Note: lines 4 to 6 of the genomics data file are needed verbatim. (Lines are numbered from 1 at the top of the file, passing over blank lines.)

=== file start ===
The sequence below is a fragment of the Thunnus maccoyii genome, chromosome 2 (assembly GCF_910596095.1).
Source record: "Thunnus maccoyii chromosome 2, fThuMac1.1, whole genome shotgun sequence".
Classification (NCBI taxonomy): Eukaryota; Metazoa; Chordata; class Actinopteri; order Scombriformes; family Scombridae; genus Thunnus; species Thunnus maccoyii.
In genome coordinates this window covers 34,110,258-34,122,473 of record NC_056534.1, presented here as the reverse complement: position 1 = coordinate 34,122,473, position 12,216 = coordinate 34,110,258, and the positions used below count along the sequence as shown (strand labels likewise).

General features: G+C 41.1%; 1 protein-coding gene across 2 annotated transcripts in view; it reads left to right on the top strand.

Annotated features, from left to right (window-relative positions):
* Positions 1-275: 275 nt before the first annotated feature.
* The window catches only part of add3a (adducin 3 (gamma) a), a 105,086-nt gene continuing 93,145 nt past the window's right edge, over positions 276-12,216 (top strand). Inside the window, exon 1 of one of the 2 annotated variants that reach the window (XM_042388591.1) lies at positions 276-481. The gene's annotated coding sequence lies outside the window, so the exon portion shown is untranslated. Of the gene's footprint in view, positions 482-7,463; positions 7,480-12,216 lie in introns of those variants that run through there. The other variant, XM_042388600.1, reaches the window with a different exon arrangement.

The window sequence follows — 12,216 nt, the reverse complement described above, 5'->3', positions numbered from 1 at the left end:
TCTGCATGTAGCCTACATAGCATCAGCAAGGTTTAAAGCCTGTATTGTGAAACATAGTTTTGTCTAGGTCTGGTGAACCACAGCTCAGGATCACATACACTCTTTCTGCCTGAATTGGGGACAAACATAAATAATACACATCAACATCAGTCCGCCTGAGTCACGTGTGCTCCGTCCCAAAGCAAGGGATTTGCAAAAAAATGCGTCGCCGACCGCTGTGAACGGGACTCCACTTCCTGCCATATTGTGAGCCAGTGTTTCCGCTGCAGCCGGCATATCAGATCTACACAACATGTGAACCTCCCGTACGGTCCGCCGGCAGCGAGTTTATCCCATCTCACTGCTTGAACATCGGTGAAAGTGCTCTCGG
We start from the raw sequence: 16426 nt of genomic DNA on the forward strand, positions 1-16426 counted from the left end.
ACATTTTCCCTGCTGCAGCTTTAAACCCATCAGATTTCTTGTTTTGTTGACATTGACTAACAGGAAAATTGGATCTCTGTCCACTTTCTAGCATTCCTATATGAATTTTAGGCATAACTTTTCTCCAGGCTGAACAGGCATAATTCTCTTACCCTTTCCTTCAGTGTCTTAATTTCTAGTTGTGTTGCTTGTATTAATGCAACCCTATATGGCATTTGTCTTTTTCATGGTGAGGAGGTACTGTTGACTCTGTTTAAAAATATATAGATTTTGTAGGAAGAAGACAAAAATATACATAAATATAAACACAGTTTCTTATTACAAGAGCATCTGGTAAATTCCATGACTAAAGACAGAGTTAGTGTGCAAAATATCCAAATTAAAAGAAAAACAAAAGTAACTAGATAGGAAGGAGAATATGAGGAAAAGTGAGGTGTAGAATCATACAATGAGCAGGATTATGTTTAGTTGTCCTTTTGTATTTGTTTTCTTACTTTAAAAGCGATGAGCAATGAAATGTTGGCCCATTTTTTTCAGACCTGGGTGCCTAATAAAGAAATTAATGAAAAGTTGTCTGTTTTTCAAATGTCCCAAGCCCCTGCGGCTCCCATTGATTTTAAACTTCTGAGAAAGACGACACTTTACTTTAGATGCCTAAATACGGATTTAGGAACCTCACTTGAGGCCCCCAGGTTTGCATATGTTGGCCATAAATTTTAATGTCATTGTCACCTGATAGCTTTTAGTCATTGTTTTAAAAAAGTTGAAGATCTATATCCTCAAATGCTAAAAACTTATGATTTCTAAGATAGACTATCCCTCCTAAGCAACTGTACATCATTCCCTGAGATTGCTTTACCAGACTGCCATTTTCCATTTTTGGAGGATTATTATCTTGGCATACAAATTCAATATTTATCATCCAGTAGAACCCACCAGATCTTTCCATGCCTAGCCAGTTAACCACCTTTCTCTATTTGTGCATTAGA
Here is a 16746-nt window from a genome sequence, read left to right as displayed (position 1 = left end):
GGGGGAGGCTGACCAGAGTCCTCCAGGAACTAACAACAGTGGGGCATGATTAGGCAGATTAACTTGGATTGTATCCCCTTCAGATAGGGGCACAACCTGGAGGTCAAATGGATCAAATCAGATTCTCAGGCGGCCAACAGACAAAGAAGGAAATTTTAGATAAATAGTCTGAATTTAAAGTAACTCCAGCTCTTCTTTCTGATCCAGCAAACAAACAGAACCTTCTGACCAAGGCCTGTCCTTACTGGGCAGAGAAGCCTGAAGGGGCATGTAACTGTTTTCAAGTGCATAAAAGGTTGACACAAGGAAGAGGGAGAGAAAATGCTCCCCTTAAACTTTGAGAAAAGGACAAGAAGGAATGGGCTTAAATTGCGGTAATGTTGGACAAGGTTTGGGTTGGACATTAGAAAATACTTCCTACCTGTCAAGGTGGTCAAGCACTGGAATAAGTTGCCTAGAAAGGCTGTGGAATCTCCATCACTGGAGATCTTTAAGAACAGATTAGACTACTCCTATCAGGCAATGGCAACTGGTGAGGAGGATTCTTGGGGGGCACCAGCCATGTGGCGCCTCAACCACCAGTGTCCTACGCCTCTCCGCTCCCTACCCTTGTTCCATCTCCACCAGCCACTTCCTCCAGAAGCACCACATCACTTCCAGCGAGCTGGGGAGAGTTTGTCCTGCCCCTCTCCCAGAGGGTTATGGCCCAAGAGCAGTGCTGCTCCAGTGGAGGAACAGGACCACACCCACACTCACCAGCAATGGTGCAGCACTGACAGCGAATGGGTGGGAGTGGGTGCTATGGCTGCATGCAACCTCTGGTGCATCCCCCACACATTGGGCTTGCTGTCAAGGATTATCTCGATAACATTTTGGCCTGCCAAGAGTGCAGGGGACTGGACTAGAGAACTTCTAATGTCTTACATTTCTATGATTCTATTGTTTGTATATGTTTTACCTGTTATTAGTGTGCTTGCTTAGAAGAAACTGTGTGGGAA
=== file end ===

In genome coordinates this window covers 34,110,258-34,122,473 of record NC_056534.1, presented here as the reverse complement: position 1 = coordinate 34,122,473, position 12,216 = coordinate 34,110,258, and the positions used below count along the sequence as shown (strand labels likewise).

General features: G+C 41.1%; 1 protein-coding gene across 2 annotated transcripts in view; it reads left to right on the top strand.

Annotated features, from left to right (window-relative positions):